It’s Anti-Bullying Week next week (12th-16th November). Are you supporting it?
Organised by Anti-Bullying Alliance, this year’s theme for the annual awareness week is ‘Choose Respect’.
To support the event, on the first day of Anti-Bullying Week, everyone is encouraged to wear odd socks. On the 15th November, the first ever ‘Stop Speak Support’ cyberbullying day will also be held.
The aim of the week is to support schools and other settings to help children and young people, school staff, parents and other professionals who work with children.
To support primary and secondary schools during Anti-Bullying Week, a range of lesson and assembly plans, cross curricular ideas, films to show and other resources have been developed and they can accessed for free here.
According to the Childline 2016-17 annual review, bullying is in the top three concerns young people were counselled about when contacting Childline; it accounted for 9% of all counselling sessions – 24,571 of them. In fact, pupils aged 11 and under say bullying is their major concern.
It’s not just physical bullying either; it’s cyber bullying too. According to the national bullying survey, 56% of young people said they have seen others be bullied online and 42% have felt unsafe online.
If you’re concerned that pupils you work with may be being bullied, then we’ve put together advice on how to manage bullying in a school environment.
- Identify bullying. Bullying is not always in the most obvious of forms. It doesn’t have to be physical – it can take many forms, including intimidation, threats and exclusion. The rise of smartphones and internet use means that cyberbullying is a growing issue, too.
- Know the policies. Your orientation pack should include the school’s anti-bullying policy. This may be included in the behaviour policy if not in its own right. If you haven’t received one, ask your point of contact with the school or the school office. If you see something that you’re not equipped to respond directly to, always ensure that it is reported to the appropriate persons.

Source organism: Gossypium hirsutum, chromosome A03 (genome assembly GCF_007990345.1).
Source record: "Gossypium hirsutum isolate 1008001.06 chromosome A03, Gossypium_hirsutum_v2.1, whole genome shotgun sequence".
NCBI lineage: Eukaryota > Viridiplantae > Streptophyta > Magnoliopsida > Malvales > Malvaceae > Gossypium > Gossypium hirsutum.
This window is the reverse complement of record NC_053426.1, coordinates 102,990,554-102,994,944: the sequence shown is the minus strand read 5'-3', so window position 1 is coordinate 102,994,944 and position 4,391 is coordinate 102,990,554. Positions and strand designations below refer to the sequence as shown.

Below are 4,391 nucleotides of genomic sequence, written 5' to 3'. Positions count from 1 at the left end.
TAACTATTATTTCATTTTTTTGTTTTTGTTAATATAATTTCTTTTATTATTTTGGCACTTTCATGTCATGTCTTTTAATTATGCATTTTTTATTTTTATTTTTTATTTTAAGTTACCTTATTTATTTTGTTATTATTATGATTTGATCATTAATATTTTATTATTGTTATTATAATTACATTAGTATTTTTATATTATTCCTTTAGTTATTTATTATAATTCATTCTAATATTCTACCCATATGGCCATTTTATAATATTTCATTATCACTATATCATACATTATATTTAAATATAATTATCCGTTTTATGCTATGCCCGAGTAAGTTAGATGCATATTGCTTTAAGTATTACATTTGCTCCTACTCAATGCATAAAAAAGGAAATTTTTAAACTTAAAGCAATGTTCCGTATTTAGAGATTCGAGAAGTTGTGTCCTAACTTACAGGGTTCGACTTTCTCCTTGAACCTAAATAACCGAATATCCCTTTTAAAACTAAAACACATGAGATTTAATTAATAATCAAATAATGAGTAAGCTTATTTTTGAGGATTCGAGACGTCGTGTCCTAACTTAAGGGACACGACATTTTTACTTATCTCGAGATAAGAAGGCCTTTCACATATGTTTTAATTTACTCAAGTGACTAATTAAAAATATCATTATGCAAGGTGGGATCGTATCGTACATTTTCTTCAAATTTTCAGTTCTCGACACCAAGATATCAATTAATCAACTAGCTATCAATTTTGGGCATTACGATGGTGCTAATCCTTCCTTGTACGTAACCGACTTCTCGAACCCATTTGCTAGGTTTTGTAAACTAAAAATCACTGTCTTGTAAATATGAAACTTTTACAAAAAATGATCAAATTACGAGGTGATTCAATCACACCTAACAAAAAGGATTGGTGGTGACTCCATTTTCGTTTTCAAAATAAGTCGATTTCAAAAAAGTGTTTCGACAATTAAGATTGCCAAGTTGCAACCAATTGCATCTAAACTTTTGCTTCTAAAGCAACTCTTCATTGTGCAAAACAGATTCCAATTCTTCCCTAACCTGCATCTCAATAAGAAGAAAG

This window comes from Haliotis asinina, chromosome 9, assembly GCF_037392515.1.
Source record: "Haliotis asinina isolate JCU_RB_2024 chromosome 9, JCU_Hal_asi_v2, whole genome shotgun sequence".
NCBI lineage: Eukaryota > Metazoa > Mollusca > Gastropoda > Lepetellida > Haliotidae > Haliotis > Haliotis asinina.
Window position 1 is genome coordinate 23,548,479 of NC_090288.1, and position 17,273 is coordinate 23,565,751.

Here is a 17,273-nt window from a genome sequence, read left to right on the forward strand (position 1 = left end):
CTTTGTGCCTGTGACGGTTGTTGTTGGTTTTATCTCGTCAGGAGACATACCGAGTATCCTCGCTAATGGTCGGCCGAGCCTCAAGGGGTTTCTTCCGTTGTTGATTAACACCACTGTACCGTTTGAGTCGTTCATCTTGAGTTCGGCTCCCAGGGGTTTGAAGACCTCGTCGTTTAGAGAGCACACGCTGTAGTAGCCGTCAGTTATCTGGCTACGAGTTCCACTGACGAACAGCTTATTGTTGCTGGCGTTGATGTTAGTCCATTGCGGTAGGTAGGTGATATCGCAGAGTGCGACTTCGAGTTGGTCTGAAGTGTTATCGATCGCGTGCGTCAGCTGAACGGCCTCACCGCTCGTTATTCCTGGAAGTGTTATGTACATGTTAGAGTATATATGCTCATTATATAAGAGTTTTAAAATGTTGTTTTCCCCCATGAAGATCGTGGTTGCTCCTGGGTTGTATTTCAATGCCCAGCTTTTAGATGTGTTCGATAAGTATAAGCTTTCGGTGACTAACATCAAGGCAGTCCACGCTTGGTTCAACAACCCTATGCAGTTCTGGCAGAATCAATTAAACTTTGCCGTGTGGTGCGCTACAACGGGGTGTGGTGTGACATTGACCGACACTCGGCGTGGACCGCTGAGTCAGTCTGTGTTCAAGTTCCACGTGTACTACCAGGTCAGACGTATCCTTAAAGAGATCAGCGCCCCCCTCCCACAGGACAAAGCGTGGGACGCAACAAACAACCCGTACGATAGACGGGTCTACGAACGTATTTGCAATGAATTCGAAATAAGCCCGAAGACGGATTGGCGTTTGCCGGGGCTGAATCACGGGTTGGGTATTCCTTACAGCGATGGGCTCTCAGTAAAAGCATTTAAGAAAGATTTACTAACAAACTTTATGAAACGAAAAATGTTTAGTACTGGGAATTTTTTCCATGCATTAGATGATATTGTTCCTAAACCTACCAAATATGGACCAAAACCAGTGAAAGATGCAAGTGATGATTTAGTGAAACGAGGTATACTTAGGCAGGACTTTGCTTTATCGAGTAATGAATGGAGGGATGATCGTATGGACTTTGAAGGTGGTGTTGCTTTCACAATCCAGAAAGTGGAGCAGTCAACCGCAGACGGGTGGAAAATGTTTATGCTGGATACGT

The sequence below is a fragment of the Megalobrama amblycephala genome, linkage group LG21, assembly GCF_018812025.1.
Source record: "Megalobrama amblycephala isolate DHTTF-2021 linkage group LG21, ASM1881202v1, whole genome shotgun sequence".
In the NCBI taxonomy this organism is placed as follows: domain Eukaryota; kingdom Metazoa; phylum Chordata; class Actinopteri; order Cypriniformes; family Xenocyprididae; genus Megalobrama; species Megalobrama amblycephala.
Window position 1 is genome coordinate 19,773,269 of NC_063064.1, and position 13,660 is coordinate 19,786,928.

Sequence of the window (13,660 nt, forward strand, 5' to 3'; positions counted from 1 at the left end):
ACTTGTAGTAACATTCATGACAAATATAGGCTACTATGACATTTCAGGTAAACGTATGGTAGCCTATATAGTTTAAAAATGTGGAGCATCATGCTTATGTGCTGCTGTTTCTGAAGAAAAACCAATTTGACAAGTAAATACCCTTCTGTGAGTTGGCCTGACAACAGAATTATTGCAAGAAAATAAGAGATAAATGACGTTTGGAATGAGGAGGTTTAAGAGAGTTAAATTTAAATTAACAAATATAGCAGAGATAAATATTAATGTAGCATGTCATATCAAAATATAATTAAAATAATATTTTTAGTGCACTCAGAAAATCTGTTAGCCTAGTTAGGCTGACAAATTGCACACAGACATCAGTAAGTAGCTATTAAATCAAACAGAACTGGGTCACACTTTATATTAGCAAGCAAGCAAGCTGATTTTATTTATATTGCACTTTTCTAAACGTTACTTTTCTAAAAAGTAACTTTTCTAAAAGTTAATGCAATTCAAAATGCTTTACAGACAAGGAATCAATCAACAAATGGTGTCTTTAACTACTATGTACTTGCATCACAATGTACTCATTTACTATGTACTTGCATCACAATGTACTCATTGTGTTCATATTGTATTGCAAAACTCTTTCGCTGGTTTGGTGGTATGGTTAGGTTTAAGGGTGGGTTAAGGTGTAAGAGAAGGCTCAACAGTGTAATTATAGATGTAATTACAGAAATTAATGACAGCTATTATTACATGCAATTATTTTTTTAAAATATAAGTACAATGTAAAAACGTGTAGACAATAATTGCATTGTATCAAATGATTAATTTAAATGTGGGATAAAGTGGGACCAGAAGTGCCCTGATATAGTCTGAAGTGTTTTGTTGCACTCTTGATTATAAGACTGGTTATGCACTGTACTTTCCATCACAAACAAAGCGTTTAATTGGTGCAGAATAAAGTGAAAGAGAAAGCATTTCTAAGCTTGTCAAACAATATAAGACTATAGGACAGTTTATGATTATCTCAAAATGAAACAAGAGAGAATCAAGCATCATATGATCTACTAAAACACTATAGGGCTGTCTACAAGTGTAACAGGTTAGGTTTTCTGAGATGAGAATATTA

- Watch diligently. We know it’s impossible to have your eyes on everybody at all times but be sure to keep your eye out for any suspect behaviours. Anything that is repeated, not a one-off occasion, should be reported and immediately addressed.
- Talk to pupils. Remember that there is often an underlying reason for children to be acting out – raising your voice may just be a trigger for worse behaviours. Always try to deescalate/diffuse a situation as amicably as possible. The victims of bullying can also be looking for somebody to talk to, and an external supply teacher can be the perfect candidate for a pupil stuck in a negative cycle. Be who you would have liked to speak to at school.
- Acknowledge positive behaviours. Encourage positive connections among children by praising respectful and cooperative behaviour when you see it. It can feel frustrating if you’re only in a school for half a day, as though you’re not making an impact even, but remember that one lesson can be a massive respite.
- Use residential learning to encourage young people to bond. Residentials can provide opportunities for students to develop new relationships through working with a wide range of staff and young people outside their normal peer groups. Research has shown that involving children and young people in residential experiences can lead to significantly enhanced relationships with both staff and peers as well as enhanced resilience, confidence and wellbeing. Discover more about the impact of Learning Away residentials here.
Remember that keeping your cool in the classroom is key in managing behaviour as a whole. An unruly class is more likely to have the opportunity to engage in bullying. One of PK’s guest bloggers, Naomi Lowe offers her advice on managing classroom behaviour here.